Whitstable Reviews: It’s Only 8 1/4 Miles to Dreamland by Nigel Hobbins


Christopher James Stone

Planet Thanet

Photograph by Neil Sloman

It’s Only 8 ¼ Miles To Dreamland is the latest CD from the inimitable Nigel Hobbins. It’s a varied collection of songs, from reggae, to English Folk music, to sea shanties, to Scottish laments, to country howls, some of them written by Nigel himself, many of them traditional, but all inhabited by Nigel’s character and sensibility in a way that makes them uniquely his own.

According to the sleeve notes, the title track took him 30 years to write. And not a minute too long, if you ask me. It starts with a bike ride in the 1980s, and an enigmatic sign on the end of a gable wall, and from there proceeds to the memory of a childhood day trip to Margate, complete with candy floss and ghost trains and rioting skinheads. This is classic Nigel territory: gloriously colloquial, wry, evocative, local – how many songs can you think of with a reference to “Planet Thanet”? – sung with a broad Kent accent, and yet full of the kind of nostalgia that any person anywhere in the world would recognise, it sets the scene for the rest of the collection. Where is “Dreamland” exactly? Is it only that well-known amusement park in Margate, or is it also somewhere else, somewhere not so easy to define?

The rest of the CD takes us into a variety of “Dreamlands”: from the poetic reggae of Midnight Whispers (an old composition from his days in the Ashford based group Emotional Play) to the jaunty blues of Itty Bitty Dan, written as a celebration of his kid’s love of food; from the atmospheric dirge of Lowlands Away, a traditional folk song about the drowning of the singer’s lover, to Milligan Schottishe, which is almost like a Wurzels song, complete with brassy jug noises and harrumphing chorus, all sung in a rich country burr.

The joy of Nigel’s music is his ability to create brand new songs that have the air of something received, while also breathing new life into old songs. Away, Haul Away is an example of the latter: a sea shanty which Nigel has “Hobbinised” with some choice lyrics about his adopted town, you can hear the particular pleasure in his voice when he sings about the fate of King Louis of France: “the people cuts his head off and it spoils his constitution.”

Other songs about Whitstable include Knockhimdown Hill , and Golden Days When We All Get Paid , the latter a gorgeous evocation of the scene at Starvation Point in the 1800s, when hungry workers would line up by the harbour gates in search of paid work. These are both new songs with an old feel. There is something deeply rural in them, something local, something English in the old sense, like a cutting taken from an old tree and grown afresh, they call upon a sense of another kind of England than the one currently on offer: a more authentic England, an England of the soul.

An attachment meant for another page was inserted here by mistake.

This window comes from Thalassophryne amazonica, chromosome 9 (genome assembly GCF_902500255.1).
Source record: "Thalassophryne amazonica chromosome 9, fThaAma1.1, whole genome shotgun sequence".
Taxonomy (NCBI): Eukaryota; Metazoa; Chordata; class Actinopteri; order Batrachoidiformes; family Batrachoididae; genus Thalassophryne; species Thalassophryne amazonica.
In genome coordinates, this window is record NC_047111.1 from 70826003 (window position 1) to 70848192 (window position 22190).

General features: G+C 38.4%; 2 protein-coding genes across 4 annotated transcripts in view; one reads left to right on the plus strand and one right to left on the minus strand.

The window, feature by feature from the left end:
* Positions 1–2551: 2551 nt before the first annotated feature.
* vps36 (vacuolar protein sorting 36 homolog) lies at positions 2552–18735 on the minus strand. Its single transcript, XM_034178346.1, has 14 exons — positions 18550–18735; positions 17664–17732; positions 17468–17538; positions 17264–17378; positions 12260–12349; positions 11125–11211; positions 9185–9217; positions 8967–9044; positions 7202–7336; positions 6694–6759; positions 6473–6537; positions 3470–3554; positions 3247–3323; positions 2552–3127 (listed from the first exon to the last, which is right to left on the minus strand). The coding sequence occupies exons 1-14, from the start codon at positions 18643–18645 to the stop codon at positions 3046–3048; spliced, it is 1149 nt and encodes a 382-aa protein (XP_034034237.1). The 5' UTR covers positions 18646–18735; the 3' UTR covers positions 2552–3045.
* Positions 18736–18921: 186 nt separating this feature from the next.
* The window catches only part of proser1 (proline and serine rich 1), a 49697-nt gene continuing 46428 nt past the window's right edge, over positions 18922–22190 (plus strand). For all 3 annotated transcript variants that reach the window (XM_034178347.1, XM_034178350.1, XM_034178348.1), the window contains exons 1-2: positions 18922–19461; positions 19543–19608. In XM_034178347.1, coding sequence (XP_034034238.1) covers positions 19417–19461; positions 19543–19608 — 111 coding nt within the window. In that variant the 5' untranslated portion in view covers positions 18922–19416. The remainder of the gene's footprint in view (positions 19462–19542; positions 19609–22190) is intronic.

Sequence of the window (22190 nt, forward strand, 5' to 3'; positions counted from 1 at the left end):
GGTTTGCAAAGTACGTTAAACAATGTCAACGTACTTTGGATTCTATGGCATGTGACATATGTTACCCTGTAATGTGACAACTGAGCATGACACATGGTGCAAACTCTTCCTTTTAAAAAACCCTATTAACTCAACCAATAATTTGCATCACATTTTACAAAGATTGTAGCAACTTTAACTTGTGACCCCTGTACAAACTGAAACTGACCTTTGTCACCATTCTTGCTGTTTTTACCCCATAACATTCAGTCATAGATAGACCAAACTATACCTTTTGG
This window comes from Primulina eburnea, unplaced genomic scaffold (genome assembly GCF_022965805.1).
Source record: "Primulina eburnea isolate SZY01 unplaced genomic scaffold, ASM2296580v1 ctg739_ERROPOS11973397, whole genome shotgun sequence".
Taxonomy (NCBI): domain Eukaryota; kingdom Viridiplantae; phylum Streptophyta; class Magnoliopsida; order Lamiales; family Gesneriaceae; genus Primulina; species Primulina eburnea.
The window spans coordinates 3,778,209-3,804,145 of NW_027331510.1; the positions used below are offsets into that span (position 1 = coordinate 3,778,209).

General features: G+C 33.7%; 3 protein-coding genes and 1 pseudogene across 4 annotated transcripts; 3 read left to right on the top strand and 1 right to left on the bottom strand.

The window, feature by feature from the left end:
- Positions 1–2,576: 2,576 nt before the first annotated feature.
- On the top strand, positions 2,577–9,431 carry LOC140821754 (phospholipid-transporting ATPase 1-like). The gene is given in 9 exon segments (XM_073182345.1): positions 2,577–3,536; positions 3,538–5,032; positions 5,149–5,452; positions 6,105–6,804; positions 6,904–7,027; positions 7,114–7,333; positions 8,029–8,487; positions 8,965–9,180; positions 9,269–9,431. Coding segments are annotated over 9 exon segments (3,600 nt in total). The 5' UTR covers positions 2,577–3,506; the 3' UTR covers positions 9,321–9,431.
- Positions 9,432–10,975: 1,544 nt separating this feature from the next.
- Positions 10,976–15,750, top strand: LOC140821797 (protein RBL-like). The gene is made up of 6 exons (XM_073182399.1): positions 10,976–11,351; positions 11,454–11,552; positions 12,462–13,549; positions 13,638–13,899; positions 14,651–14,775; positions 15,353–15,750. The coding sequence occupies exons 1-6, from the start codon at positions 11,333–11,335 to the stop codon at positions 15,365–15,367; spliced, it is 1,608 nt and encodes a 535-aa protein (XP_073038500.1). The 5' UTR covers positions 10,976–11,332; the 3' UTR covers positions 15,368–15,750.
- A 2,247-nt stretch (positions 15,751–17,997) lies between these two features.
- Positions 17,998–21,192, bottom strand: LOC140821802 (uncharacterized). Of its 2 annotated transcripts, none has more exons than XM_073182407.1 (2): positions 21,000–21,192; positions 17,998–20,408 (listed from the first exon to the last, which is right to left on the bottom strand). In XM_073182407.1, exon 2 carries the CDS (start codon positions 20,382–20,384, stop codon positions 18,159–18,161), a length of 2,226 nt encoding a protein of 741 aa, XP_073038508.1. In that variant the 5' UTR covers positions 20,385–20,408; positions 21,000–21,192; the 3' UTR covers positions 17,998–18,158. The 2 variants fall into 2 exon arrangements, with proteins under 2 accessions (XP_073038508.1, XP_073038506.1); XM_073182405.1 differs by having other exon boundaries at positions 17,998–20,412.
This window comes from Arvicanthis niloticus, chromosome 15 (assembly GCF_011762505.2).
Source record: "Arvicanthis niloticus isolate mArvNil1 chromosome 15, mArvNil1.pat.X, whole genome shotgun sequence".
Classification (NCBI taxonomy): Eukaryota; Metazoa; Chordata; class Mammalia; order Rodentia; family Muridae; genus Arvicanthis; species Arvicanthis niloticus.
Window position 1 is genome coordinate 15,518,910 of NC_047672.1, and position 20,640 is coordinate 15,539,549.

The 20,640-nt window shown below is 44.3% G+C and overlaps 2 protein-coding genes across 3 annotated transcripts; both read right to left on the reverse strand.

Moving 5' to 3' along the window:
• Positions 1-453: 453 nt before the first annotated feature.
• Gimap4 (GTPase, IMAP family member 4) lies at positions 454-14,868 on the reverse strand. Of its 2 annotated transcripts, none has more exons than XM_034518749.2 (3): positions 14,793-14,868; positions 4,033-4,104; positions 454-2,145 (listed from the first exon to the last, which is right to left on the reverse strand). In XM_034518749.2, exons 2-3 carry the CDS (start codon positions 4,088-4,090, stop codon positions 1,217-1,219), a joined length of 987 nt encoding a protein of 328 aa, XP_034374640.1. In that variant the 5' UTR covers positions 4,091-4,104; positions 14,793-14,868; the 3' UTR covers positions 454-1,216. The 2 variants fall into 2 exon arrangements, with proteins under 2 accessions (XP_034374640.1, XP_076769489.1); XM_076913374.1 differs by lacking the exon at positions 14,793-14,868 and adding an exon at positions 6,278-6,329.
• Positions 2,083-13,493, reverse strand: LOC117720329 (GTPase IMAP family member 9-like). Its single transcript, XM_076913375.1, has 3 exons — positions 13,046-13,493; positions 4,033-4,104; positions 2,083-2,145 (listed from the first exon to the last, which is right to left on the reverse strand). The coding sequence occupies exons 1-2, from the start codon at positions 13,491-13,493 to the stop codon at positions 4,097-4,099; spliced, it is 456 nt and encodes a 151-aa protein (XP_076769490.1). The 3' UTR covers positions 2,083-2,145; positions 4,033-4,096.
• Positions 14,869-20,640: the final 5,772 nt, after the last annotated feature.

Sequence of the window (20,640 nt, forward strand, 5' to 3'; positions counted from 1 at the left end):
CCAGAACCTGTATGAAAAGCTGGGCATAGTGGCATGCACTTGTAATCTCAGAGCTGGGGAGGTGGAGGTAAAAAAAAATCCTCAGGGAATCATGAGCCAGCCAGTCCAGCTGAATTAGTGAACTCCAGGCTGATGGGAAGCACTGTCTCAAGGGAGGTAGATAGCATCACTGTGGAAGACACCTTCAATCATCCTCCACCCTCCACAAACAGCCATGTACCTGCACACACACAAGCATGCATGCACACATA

The song Ignore The Rain, with which the CD finishes, has something of the same feel, but, with lyrics by the poet Andrew Ling – who is far less famous than he should be – it finds its locale in Gloucestershire rather than Kent. It rounds off the collection by evoking the feeling of the end of summer. And with the summer on its way, and this being a summer record, perhaps that is right. Perhaps we will always remember this summer as the one that brought us It’s Only 8 ¼ Miles To Dreamland ….

Waly Waly

But I think it is the song Waly Waly which most epitomises the bittersweet and eclectic mood of the record. A traditional Scottish lament set to an African accompaniment, it intersperses lyrics about lost love and despair with a jaunty upbeat brass tune which seems to mock the fatalism inherent in the song.

I loved the last verse –

I had two dogs under me Father’s table,
They did prick their ears when they did hear the horn,
When I am dead dear it will be all over,
And I hope my friends will bury me –

Followed by that jolly tune again, as if to say, “oh well, but we might as well enjoy ourselves while we are here.”

The juxtaposition of the dogs pricking their ears at the sound of the horn and the call of death reminded me of some ancient mythological motif.

And this is, indeed, the tone of the record: like an old story retold in a new context, it has a deep sense of rootedness arising out of the very soil of Whitstable, a sense of place, and of history. A sense of belonging.


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